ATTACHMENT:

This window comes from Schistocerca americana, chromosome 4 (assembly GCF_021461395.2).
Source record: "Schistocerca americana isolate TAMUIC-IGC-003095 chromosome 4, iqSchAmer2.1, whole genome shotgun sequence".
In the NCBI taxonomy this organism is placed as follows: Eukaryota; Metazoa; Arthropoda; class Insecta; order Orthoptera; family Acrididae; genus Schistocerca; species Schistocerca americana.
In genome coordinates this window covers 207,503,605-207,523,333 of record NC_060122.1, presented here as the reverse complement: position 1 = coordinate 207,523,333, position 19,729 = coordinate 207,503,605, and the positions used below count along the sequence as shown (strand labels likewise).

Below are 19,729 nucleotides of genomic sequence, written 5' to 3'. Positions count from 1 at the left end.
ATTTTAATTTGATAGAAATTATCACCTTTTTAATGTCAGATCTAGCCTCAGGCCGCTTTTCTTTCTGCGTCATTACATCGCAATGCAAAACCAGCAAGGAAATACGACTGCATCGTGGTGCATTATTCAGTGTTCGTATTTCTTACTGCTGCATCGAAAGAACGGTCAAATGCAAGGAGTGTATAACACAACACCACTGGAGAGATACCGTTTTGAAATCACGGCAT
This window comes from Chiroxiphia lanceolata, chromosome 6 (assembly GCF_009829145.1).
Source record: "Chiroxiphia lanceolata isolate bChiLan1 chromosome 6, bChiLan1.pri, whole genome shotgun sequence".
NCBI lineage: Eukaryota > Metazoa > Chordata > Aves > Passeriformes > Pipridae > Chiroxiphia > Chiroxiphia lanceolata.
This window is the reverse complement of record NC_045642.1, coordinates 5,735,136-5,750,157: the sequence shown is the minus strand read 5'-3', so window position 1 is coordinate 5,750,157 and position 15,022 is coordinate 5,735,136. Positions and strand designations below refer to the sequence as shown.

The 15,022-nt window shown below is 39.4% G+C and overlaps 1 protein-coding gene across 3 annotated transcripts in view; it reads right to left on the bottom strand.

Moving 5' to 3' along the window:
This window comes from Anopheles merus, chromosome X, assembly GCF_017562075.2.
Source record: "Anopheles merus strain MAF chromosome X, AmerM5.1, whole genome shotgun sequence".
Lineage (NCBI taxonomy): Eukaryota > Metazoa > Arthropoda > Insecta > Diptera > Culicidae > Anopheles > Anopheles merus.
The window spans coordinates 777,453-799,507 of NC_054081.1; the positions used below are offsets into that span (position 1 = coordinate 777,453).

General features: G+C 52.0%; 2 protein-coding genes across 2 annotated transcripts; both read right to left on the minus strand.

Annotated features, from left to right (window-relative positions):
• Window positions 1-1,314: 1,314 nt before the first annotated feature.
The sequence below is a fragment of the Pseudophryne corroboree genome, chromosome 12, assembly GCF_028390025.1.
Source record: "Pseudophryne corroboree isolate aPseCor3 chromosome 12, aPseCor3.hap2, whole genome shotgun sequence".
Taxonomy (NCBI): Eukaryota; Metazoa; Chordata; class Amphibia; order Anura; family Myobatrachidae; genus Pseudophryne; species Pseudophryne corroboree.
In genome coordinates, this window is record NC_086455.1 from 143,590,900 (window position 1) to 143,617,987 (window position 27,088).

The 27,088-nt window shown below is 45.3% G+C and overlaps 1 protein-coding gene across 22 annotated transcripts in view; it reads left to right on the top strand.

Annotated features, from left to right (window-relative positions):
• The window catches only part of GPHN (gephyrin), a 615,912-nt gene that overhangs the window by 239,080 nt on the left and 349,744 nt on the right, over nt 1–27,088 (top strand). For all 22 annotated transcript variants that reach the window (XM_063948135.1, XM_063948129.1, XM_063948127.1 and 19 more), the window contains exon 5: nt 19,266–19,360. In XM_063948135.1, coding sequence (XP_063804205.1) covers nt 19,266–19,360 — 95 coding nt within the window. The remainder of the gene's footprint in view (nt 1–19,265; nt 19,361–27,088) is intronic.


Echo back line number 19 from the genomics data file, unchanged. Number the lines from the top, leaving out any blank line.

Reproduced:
• Window positions 1-1,314: 1,314 nt before the first annotated feature.